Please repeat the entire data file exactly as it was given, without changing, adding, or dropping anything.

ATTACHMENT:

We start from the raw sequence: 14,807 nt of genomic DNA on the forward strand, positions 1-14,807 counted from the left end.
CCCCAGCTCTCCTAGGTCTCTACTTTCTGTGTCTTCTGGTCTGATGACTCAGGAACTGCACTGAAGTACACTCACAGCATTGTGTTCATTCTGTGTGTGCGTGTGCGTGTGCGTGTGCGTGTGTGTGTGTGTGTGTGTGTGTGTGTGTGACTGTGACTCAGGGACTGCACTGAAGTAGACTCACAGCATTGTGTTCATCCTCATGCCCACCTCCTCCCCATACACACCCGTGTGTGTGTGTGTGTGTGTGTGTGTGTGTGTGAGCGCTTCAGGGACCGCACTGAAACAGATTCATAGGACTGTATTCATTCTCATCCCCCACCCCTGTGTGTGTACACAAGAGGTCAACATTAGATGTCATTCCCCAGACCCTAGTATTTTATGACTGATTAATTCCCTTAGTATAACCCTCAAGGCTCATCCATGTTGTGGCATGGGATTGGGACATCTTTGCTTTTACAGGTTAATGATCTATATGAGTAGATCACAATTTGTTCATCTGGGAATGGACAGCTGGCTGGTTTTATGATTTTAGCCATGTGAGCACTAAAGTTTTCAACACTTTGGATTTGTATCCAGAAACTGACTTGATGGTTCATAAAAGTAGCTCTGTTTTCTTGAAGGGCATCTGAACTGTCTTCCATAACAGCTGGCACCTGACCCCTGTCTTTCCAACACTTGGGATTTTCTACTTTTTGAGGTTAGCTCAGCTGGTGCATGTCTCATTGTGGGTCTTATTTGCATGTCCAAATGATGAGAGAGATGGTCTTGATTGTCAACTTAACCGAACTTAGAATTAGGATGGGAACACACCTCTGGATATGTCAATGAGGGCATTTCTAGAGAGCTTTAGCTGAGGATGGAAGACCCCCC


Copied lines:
We start from the raw sequence: 14,807 nt of genomic DNA on the forward strand, positions 1-14,807 counted from the left end.
CCCCAGCTCTCCTAGGTCTCTACTTTCTGTGTCTTCTGGTCTGATGACTCAGGAACTGCACTGAAGTACACTCACAGCATTGTGTTCATTCTGTGTGTGCGTGTGCGTGTGCGTGTGCGTGTGTGTGTGTGTGTGTGTGTGTGTGTGTGACTGTGACTCAGGGACTGCACTGAAGTAGACTCACAGCATTGTGTTCATCCTCATGCCCACCTCCTCCCCATACACACCCGTGTGTGTGTGTGTGTGTGTGTGTGTGTGTGTGAGCGCTTCAGGGACCGCACTGAAACAGATTCATAGGACTGTATTCATTCTCATCCCCCACCCCTGTGTGTGTACACAAGAGGTCAACATTAGATGTCATTCCCCAGACCCTAGTATTTTATGACTGATTAATTCCCTTAGTATAACCCTCAAGGCTCATCCATGTTGTGGCATGGGATTGGGACATCTTTGCTTTTACAGGTTAATGATCTATATGAGTAGATCACAATTTGTTCATCTGGGAATGGACAGCTGGCTGGTTTTATGATTTTAGCCATGTGAGCACTAAAGTTTTCAACACTTTGGATTTGTATCCAGAAACTGACTTGATGGTTCATAAAAGTAGCTCTGTTTTCTTGAAGGGCATCTGAACTGTCTTCCATAACAGCTGGCACCTGACCCCTGTCTTTCCAACACTTGGGATTTTCTACTTTTTGAGGTTAGCTCAGCTGGTGCATGTCTCATTGTGGGTCTTATTTGCATGTCCAAATGATGAGAGAGATGGTCTTGATTGTCAACTTAACCGAACTTAGAATTAGGATGGGAACACACCTCTGGATATGTCAATGAGGGCATTTCTAGAGAGCTTTAGCTGAGGATGGAAGACCCCCC